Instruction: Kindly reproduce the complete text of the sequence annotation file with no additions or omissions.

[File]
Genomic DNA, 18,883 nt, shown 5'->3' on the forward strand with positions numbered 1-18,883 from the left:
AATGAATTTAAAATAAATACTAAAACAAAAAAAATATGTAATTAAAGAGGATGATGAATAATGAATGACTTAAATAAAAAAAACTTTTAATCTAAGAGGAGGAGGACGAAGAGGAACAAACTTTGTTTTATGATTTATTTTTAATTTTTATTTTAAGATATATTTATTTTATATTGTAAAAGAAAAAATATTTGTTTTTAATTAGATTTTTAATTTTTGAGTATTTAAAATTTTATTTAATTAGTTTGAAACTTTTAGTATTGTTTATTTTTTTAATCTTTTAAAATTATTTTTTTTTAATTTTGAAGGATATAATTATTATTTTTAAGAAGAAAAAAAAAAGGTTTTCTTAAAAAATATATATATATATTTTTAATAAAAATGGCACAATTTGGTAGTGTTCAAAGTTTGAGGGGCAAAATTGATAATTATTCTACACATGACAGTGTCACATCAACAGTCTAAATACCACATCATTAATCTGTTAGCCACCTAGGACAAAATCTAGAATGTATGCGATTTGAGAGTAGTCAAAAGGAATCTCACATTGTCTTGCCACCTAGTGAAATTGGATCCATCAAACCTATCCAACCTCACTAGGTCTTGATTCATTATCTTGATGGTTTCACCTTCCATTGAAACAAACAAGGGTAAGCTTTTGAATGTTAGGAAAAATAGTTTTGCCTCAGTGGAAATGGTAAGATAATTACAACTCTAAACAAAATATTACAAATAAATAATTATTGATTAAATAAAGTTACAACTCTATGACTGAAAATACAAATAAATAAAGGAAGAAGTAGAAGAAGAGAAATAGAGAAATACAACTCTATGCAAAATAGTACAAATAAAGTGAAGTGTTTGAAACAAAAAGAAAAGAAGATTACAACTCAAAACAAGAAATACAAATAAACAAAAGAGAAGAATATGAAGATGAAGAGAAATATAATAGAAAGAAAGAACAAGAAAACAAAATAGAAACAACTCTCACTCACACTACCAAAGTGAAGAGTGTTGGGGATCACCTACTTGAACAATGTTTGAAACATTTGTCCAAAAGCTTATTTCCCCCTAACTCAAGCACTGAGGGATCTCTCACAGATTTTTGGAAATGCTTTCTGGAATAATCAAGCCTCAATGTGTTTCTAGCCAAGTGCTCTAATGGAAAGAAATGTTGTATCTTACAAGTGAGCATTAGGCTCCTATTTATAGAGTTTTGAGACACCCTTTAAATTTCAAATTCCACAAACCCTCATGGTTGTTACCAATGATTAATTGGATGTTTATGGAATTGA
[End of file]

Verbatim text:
Genomic DNA, 18,883 nt, shown 5'->3' on the forward strand with positions numbered 1-18,883 from the left:
AATGAATTTAAAATAAATACTAAAACAAAAAAAATATGTAATTAAAGAGGATGATGAATAATGAATGACTTAAATAAAAAAAACTTTTAATCTAAGAGGAGGAGGACGAAGAGGAACAAACTTTGTTTTATGATTTATTTTTAATTTTTATTTTAAGATATATTTATTTTATATTGTAAAAGAAAAAATATTTGTTTTTAATTAGATTTTTAATTTTTGAGTATTTAAAATTTTATTTAATTAGTTTGAAACTTTTAGTATTGTTTATTTTTTTAATCTTTTAAAATTATTTTTTTTTAATTTTGAAGGATATAATTATTATTTTTAAGAAGAAAAAAAAAAGGTTTTCTTAAAAAATATATATATATATTTTTAATAAAAATGGCACAATTTGGTAGTGTTCAAAGTTTGAGGGGCAAAATTGATAATTATTCTACACATGACAGTGTCACATCAACAGTCTAAATACCACATCATTAATCTGTTAGCCACCTAGGACAAAATCTAGAATGTATGCGATTTGAGAGTAGTCAAAAGGAATCTCACATTGTCTTGCCACCTAGTGAAATTGGATCCATCAAACCTATCCAACCTCACTAGGTCTTGATTCATTATCTTGATGGTTTCACCTTCCATTGAAACAAACAAGGGTAAGCTTTTGAATGTTAGGAAAAATAGTTTTGCCTCAGTGGAAATGGTAAGATAATTACAACTCTAAACAAAATATTACAAATAAATAATTATTGATTAAATAAAGTTACAACTCTATGACTGAAAATACAAATAAATAAAGGAAGAAGTAGAAGAAGAGAAATAGAGAAATACAACTCTATGCAAAATAGTACAAATAAAGTGAAGTGTTTGAAACAAAAAGAAAAGAAGATTACAACTCAAAACAAGAAATACAAATAAACAAAAGAGAAGAATATGAAGATGAAGAGAAATATAATAGAAAGAAAGAACAAGAAAACAAAATAGAAACAACTCTCACTCACACTACCAAAGTGAAGAGTGTTGGGGATCACCTACTTGAACAATGTTTGAAACATTTGTCCAAAAGCTTATTTCCCCCTAACTCAAGCACTGAGGGATCTCTCACAGATTTTTGGAAATGCTTTCTGGAATAATCAAGCCTCAATGTGTTTCTAGCCAAGTGCTCTAATGGAAAGAAATGTTGTATCTTACAAGTGAGCATTAGGCTCCTATTTATAGAGTTTTGAGACACCCTTTAAATTTCAAATTCCACAAACCCTCATGGTTGTTACCAATGATTAATTGGATGTTTATGGAATTGA